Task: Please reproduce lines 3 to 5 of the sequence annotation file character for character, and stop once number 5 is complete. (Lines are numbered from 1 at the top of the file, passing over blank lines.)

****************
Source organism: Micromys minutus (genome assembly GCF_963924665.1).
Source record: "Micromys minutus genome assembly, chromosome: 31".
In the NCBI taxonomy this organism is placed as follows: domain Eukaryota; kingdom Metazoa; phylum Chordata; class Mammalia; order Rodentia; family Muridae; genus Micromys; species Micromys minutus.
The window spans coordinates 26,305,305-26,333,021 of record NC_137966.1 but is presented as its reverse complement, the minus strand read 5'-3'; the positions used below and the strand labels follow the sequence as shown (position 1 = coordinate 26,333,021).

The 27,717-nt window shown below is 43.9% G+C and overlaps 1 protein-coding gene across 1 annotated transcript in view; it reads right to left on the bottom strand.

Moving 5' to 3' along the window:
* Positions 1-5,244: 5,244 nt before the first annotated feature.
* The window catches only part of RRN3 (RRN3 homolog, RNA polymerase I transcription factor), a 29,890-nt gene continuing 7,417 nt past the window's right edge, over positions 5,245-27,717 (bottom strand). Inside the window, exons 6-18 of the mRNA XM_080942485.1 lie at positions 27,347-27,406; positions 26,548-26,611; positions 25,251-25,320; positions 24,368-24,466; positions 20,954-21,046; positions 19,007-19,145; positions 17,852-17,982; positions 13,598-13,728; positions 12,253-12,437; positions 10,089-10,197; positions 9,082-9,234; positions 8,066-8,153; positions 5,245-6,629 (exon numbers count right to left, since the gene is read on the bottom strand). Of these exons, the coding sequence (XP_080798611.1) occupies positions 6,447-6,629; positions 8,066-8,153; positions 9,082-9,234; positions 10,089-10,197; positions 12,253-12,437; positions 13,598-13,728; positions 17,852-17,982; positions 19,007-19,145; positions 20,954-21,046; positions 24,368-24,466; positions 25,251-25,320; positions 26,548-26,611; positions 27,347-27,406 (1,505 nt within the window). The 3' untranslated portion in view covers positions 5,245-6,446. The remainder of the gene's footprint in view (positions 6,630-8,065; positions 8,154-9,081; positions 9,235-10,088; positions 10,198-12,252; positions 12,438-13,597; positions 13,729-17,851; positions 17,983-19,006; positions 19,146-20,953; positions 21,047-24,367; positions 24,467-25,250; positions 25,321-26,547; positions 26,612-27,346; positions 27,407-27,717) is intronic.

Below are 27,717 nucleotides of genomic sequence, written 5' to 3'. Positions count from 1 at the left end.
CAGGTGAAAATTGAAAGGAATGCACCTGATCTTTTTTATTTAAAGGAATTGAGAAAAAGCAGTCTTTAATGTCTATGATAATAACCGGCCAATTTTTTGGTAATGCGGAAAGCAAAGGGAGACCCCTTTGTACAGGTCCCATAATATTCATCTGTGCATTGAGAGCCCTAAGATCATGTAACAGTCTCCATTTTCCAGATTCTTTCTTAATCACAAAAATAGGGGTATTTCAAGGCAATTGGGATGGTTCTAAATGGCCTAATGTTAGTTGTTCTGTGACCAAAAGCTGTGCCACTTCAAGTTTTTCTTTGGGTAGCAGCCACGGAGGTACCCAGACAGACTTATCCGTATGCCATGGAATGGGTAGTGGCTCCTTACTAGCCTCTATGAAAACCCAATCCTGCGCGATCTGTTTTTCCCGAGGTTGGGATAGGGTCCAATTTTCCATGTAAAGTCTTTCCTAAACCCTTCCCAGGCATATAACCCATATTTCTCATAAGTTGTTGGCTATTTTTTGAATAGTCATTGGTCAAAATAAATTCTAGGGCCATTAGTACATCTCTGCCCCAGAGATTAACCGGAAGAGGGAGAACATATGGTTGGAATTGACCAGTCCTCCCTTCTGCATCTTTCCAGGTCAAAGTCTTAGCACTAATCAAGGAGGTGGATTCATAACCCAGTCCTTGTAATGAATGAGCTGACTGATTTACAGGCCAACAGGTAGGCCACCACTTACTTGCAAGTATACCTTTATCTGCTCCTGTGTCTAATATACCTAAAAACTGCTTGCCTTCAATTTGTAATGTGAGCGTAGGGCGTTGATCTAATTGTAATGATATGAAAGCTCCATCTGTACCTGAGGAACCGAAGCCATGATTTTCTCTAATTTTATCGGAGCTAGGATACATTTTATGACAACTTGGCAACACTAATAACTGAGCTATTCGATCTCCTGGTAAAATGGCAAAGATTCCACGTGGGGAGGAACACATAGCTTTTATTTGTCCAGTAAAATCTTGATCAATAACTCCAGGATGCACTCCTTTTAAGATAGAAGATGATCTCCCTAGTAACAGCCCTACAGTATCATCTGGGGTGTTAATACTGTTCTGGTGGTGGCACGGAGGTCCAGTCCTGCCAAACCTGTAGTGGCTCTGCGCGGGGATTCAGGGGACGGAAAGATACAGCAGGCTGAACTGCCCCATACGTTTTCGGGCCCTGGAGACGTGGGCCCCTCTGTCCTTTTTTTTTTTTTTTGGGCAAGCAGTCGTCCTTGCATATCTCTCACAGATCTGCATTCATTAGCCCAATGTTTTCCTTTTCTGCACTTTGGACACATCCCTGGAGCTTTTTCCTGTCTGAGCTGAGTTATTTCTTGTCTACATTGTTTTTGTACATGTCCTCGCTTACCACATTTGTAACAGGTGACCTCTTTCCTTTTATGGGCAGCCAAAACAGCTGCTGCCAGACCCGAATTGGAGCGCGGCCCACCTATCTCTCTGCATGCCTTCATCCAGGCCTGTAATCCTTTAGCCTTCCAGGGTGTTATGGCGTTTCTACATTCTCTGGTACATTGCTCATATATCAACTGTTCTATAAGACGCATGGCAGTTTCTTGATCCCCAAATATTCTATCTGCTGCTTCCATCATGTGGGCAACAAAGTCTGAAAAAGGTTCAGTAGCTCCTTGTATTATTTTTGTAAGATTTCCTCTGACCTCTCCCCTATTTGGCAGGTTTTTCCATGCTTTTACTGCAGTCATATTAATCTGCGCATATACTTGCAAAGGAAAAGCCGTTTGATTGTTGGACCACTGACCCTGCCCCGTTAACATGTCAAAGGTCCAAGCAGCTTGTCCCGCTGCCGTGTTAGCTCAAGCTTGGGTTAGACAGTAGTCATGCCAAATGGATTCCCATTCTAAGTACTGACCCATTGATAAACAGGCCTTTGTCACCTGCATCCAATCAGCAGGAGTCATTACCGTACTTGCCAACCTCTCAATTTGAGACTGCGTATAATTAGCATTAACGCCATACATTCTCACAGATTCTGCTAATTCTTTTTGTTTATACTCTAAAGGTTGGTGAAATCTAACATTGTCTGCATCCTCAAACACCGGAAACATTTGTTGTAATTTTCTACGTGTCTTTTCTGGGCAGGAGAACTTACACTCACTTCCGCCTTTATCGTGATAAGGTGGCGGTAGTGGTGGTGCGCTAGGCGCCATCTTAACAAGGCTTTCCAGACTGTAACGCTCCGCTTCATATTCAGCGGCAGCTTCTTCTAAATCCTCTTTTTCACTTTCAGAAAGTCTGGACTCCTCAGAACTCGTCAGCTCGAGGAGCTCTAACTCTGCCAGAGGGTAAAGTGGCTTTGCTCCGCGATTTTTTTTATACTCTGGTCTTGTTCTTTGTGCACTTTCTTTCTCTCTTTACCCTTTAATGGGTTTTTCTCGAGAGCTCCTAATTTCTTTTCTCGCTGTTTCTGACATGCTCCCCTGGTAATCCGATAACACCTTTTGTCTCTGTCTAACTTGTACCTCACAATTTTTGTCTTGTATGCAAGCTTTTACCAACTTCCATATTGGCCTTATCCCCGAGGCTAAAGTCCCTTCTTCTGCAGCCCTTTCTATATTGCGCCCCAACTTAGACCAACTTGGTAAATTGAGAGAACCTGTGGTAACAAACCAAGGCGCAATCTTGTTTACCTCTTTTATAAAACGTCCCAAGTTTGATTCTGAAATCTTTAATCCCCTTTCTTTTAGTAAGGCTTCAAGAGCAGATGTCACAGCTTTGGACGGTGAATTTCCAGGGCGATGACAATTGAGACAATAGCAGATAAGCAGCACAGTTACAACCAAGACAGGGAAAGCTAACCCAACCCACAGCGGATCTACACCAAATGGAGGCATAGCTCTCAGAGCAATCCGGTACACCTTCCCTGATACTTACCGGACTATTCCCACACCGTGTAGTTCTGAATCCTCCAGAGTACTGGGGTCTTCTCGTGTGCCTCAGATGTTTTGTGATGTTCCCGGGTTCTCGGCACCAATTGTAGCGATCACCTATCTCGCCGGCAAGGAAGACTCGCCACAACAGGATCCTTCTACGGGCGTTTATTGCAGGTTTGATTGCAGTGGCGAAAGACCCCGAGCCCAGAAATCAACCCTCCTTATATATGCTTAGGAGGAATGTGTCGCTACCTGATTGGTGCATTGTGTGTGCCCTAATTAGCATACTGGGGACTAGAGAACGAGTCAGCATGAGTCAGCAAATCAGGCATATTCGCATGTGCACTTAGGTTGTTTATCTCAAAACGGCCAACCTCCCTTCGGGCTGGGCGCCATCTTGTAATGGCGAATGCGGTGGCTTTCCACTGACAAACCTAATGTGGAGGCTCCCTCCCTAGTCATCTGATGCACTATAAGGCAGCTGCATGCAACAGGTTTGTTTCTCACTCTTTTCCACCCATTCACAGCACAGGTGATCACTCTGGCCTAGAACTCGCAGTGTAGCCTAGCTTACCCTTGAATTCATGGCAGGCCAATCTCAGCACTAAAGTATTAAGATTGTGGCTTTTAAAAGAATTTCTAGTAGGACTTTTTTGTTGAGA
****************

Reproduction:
In the NCBI taxonomy this organism is placed as follows: domain Eukaryota; kingdom Metazoa; phylum Chordata; class Mammalia; order Rodentia; family Muridae; genus Micromys; species Micromys minutus.
The window spans coordinates 26,305,305-26,333,021 of record NC_137966.1 but is presented as its reverse complement, the minus strand read 5'-3'; the positions used below and the strand labels follow the sequence as shown (position 1 = coordinate 26,333,021).

The 27,717-nt window shown below is 43.9% G+C and overlaps 1 protein-coding gene across 1 annotated transcript in view; it reads right to left on the bottom strand.